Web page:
The High Intensity Drug Trafficking Areas (HIDTA) program was established in 1990, though it was authorized in 1988 as part of a Congressional Act. The 1988 act is called the “Anti-Drug Abuse Act of 1988” and established the Office of National Drug Control Policy (ONDCP). Popularly known as the “Drug Czar,” the ONDCP is charged with streamlining the anti-drug policies of the federal government’s executive branch as well as the efforts of local anti-drug agencies.
The High Intensity Drug Trafficking Areas program is one of several programs overseen by the ONDCP. “High Intensity Drug Trafficking Area” may refer to the program itself or the location where the program is enforced. There are 28 offices throughout the US, operating with a budget of $250 million.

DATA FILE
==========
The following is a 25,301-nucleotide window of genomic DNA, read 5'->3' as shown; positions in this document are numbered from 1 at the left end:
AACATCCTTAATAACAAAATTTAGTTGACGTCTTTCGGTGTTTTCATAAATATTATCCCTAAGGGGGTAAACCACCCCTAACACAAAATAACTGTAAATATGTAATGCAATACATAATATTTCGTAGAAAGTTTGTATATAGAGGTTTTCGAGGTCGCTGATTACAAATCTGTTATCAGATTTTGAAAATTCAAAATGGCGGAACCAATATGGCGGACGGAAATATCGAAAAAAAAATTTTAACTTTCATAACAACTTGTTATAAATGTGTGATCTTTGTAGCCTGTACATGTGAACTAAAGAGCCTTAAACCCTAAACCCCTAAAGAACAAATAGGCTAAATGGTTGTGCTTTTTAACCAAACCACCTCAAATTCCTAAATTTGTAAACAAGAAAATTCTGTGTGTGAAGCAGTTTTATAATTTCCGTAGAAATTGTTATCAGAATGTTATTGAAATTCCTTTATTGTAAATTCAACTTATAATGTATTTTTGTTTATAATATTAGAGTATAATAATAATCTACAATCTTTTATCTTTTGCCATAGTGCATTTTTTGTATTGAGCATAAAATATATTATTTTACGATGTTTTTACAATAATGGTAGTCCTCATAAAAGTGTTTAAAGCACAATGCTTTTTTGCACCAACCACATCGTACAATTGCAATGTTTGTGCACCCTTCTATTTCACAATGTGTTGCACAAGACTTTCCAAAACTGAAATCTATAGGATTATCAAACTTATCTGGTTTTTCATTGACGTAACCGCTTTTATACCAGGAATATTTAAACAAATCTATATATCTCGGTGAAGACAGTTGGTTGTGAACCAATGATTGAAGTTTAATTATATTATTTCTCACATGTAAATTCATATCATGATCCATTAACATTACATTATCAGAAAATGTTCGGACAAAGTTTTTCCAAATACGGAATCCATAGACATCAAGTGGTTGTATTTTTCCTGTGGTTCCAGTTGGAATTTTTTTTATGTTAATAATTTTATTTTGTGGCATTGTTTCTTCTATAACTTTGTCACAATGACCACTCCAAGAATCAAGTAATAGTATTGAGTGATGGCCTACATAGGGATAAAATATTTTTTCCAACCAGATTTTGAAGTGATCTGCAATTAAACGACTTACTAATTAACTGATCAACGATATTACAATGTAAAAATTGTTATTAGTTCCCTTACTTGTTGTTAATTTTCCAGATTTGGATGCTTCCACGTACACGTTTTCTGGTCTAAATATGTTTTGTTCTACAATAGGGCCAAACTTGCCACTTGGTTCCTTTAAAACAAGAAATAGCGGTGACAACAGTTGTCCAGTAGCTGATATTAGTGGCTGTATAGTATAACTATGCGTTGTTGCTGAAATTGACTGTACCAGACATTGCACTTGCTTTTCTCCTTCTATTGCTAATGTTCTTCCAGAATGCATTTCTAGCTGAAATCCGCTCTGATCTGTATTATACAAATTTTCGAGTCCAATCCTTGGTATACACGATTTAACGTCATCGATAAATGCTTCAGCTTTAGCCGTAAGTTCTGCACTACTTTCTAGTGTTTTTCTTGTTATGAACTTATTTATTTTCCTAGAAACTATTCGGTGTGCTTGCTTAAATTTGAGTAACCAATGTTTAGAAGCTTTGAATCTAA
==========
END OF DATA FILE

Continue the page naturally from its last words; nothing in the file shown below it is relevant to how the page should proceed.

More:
The idea behind both the 1988 Congressional act as well as the 1990 HIDTA program is that, by appropriating more financial resources and manpower (including DEA agents), efforts between the federal and local authorities can be combined to more effectively combat drug manufacturing, sale, and use in these high-risk areas. Such concerted efforts are meant specifically to provide more intelligence regarding drug use to the authorities at all levels. Many of the 28 HIDTA locations are located near the US borders, with five consolidated under unit at the US-Mexico border.